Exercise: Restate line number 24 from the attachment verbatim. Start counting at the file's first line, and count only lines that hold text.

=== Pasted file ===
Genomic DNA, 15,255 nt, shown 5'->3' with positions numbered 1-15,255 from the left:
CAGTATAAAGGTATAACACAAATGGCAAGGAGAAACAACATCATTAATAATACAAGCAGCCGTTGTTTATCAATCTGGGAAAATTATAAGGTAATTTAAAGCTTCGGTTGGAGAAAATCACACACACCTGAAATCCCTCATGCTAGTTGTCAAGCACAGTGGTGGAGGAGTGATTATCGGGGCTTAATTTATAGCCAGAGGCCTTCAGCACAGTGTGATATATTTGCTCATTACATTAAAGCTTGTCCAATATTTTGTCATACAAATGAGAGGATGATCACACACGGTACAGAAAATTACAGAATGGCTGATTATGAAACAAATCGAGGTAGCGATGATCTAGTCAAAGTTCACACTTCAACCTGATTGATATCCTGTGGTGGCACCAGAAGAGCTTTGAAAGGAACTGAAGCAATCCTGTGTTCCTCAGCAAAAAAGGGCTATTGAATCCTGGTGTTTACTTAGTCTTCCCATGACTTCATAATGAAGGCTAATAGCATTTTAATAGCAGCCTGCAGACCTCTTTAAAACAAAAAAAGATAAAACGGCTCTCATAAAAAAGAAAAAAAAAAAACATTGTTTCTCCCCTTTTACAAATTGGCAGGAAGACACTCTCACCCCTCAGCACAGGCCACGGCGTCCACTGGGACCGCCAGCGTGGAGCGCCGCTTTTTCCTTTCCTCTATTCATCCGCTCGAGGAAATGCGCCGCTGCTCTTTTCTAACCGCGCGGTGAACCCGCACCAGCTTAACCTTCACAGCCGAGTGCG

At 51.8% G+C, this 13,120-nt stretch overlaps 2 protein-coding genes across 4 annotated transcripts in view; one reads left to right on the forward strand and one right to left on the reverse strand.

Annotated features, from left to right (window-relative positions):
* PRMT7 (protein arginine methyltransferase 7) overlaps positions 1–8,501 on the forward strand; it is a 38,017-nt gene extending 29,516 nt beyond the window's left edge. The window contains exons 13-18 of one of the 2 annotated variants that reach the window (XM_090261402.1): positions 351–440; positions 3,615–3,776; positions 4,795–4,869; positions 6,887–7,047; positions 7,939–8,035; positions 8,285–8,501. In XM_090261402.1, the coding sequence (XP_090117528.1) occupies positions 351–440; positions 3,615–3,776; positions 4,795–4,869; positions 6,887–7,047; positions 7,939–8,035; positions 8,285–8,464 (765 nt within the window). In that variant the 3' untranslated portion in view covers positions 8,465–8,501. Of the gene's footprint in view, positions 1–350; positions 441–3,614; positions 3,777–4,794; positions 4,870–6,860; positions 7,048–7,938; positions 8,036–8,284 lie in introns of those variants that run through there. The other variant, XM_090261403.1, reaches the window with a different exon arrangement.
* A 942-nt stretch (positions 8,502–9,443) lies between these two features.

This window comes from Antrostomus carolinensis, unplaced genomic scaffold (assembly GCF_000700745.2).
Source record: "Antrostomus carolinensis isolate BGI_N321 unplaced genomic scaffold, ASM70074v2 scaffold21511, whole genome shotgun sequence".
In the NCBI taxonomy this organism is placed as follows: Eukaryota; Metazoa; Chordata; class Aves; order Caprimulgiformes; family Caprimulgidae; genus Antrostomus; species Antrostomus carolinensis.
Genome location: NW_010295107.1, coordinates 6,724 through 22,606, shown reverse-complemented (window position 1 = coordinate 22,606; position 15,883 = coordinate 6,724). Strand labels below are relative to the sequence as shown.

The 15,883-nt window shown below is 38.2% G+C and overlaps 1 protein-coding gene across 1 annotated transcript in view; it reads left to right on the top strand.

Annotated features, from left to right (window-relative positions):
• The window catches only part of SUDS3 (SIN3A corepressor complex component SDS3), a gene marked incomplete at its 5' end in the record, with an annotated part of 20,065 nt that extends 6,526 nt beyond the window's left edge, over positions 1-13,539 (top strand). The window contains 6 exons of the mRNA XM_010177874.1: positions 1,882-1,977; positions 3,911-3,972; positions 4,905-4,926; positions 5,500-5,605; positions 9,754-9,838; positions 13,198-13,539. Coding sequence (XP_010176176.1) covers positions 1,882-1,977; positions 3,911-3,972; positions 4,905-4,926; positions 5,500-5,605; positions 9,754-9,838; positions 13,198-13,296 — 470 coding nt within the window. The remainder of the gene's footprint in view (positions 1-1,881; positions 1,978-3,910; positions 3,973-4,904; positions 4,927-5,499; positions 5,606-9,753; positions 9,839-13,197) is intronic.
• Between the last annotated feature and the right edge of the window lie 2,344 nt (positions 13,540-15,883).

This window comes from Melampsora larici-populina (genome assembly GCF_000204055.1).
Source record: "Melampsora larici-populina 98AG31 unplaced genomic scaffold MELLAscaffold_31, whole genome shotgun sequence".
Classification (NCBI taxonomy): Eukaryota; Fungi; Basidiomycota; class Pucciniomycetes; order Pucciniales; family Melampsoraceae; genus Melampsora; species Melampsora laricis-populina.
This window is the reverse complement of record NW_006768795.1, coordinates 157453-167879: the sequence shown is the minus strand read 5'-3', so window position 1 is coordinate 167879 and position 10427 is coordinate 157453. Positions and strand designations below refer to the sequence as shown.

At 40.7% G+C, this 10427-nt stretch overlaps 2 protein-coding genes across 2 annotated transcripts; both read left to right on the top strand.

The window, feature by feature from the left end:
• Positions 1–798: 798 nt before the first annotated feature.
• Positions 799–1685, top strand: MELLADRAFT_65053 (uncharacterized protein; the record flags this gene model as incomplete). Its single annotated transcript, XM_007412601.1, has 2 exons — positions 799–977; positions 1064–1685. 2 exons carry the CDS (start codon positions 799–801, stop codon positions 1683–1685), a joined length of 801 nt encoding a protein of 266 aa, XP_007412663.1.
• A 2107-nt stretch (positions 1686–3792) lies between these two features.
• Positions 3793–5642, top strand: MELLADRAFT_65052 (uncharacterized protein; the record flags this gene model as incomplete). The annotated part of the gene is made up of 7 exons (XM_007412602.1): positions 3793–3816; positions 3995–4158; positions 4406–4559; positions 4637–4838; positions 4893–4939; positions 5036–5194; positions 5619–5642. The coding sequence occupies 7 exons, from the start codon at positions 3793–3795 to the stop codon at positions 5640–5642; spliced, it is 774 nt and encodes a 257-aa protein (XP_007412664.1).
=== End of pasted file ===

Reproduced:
• Positions 3793–5642, top strand: MELLADRAFT_65052 (uncharacterized protein; the record flags this gene model as incomplete). The annotated part of the gene is made up of 7 exons (XM_007412602.1): positions 3793–3816; positions 3995–4158; positions 4406–4559; positions 4637–4838; positions 4893–4939; positions 5036–5194; positions 5619–5642. The coding sequence occupies 7 exons, from the start codon at positions 3793–3795 to the stop codon at positions 5640–5642; spliced, it is 774 nt and encodes a 257-aa protein (XP_007412664.1).